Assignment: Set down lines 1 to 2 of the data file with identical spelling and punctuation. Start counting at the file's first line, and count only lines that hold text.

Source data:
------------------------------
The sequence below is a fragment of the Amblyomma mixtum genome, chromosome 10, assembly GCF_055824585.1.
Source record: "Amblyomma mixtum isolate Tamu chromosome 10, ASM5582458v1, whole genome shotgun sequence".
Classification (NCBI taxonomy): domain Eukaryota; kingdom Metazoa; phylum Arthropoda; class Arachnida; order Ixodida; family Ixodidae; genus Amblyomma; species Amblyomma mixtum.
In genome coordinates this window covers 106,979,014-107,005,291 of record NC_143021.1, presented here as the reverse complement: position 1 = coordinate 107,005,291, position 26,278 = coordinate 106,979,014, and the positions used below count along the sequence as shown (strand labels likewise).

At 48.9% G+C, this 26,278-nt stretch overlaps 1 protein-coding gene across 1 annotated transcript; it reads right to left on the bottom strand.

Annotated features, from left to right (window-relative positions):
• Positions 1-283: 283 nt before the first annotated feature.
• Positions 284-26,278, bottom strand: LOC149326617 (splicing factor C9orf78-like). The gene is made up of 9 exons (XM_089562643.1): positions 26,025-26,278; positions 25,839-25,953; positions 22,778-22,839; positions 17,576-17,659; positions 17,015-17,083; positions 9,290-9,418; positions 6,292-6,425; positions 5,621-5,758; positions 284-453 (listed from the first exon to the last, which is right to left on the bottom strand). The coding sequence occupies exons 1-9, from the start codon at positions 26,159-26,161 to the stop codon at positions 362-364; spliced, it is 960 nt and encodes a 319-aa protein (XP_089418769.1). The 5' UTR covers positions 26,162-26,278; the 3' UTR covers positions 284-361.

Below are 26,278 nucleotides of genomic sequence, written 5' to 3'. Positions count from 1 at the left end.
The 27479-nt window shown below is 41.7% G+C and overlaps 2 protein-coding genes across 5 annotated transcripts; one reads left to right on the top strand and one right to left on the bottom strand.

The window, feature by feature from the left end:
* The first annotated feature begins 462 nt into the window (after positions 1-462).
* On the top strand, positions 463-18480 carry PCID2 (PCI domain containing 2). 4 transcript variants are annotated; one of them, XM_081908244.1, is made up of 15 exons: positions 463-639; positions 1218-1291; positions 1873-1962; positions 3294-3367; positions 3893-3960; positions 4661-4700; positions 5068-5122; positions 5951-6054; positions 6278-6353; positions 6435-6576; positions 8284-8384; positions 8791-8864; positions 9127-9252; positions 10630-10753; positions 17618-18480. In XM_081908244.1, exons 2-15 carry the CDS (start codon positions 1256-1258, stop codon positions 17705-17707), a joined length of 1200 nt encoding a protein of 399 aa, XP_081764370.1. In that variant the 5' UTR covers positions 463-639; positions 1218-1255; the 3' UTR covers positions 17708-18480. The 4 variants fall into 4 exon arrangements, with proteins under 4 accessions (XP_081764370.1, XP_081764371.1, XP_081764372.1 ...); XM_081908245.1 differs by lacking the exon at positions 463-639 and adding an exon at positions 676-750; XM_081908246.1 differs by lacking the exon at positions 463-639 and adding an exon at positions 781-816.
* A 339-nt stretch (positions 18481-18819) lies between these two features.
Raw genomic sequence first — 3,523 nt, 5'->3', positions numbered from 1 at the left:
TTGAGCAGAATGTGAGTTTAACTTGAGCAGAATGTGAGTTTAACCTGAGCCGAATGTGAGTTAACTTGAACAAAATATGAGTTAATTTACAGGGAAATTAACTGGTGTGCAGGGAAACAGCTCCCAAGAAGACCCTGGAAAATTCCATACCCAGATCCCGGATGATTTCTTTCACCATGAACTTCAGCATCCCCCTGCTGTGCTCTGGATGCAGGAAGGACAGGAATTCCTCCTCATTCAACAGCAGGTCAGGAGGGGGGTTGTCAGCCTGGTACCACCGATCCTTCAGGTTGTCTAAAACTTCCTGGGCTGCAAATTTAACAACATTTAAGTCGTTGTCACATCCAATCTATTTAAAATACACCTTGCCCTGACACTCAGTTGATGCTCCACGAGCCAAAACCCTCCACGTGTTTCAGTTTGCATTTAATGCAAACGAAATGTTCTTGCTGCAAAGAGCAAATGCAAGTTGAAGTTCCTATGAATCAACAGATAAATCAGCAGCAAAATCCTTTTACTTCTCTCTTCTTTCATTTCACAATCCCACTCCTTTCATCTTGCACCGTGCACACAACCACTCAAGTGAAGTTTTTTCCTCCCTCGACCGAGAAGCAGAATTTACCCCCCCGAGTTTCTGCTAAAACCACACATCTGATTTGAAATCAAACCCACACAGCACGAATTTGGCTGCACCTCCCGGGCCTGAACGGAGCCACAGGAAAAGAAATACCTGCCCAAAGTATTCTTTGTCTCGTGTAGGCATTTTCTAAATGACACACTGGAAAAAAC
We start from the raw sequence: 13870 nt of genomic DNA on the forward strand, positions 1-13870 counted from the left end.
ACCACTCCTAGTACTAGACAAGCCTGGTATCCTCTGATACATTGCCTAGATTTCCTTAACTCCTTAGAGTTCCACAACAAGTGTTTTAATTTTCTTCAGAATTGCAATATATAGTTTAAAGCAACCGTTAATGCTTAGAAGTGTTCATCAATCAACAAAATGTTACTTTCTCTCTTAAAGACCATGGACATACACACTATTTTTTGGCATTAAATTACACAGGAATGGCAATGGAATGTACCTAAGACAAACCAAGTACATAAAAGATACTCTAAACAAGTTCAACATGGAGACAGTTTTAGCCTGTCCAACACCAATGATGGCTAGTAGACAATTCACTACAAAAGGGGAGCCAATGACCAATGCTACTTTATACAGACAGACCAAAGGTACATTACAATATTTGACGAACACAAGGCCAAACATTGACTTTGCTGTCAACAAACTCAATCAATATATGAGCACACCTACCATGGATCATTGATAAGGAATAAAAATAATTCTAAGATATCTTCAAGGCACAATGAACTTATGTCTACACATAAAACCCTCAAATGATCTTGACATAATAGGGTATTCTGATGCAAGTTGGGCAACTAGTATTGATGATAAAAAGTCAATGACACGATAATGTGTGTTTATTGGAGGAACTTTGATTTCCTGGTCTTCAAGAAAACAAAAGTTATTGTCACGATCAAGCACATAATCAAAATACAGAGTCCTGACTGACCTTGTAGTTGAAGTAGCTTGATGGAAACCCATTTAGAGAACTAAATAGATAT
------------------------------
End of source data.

The sequence below is a fragment of the Amblyomma mixtum genome, chromosome 10, assembly GCF_055824585.1.
Source record: "Amblyomma mixtum isolate Tamu chromosome 10, ASM5582458v1, whole genome shotgun sequence".